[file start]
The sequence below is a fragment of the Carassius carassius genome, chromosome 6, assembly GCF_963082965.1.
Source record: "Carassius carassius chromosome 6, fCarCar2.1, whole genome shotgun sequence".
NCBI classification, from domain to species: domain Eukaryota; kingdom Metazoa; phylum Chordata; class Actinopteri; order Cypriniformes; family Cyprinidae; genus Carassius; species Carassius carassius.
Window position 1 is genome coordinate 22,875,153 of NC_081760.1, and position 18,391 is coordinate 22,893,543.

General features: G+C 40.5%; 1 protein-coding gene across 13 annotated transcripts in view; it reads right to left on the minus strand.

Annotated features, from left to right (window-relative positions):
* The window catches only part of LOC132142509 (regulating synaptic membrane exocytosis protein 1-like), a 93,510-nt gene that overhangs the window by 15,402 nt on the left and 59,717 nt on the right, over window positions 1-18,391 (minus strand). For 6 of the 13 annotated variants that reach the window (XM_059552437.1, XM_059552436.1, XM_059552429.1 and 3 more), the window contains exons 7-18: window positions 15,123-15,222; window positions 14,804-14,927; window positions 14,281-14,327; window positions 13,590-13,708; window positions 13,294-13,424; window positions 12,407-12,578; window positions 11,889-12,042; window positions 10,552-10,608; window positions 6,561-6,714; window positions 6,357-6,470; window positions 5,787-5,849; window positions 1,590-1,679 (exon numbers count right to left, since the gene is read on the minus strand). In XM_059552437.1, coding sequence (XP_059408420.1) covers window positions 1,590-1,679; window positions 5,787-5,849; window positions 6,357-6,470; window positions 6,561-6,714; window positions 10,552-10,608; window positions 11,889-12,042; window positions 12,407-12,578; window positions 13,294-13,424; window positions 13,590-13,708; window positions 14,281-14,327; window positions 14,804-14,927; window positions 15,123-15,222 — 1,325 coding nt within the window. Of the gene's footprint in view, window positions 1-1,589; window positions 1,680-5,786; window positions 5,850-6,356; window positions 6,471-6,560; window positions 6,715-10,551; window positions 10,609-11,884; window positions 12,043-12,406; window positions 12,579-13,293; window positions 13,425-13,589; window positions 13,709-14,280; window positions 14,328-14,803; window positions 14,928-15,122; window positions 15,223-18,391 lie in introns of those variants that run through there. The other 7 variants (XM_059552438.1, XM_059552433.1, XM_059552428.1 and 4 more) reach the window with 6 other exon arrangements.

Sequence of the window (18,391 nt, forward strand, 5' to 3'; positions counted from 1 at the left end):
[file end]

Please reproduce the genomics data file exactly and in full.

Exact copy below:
The sequence below is a fragment of the Carassius carassius genome, chromosome 6, assembly GCF_963082965.1.
Source record: "Carassius carassius chromosome 6, fCarCar2.1, whole genome shotgun sequence".
NCBI classification, from domain to species: domain Eukaryota; kingdom Metazoa; phylum Chordata; class Actinopteri; order Cypriniformes; family Cyprinidae; genus Carassius; species Carassius carassius.
Window position 1 is genome coordinate 22,875,153 of NC_081760.1, and position 18,391 is coordinate 22,893,543.

General features: G+C 40.5%; 1 protein-coding gene across 13 annotated transcripts in view; it reads right to left on the minus strand.

Annotated features, from left to right (window-relative positions):
* The window catches only part of LOC132142509 (regulating synaptic membrane exocytosis protein 1-like), a 93,510-nt gene that overhangs the window by 15,402 nt on the left and 59,717 nt on the right, over window positions 1-18,391 (minus strand). For 6 of the 13 annotated variants that reach the window (XM_059552437.1, XM_059552436.1, XM_059552429.1 and 3 more), the window contains exons 7-18: window positions 15,123-15,222; window positions 14,804-14,927; window positions 14,281-14,327; window positions 13,590-13,708; window positions 13,294-13,424; window positions 12,407-12,578; window positions 11,889-12,042; window positions 10,552-10,608; window positions 6,561-6,714; window positions 6,357-6,470; window positions 5,787-5,849; window positions 1,590-1,679 (exon numbers count right to left, since the gene is read on the minus strand). In XM_059552437.1, coding sequence (XP_059408420.1) covers window positions 1,590-1,679; window positions 5,787-5,849; window positions 6,357-6,470; window positions 6,561-6,714; window positions 10,552-10,608; window positions 11,889-12,042; window positions 12,407-12,578; window positions 13,294-13,424; window positions 13,590-13,708; window positions 14,281-14,327; window positions 14,804-14,927; window positions 15,123-15,222 — 1,325 coding nt within the window. Of the gene's footprint in view, window positions 1-1,589; window positions 1,680-5,786; window positions 5,850-6,356; window positions 6,471-6,560; window positions 6,715-10,551; window positions 10,609-11,884; window positions 12,043-12,406; window positions 12,579-13,293; window positions 13,425-13,589; window positions 13,709-14,280; window positions 14,328-14,803; window positions 14,928-15,122; window positions 15,223-18,391 lie in introns of those variants that run through there. The other 7 variants (XM_059552438.1, XM_059552433.1, XM_059552428.1 and 4 more) reach the window with 6 other exon arrangements.

Sequence of the window (18,391 nt, forward strand, 5' to 3'; positions counted from 1 at the left end):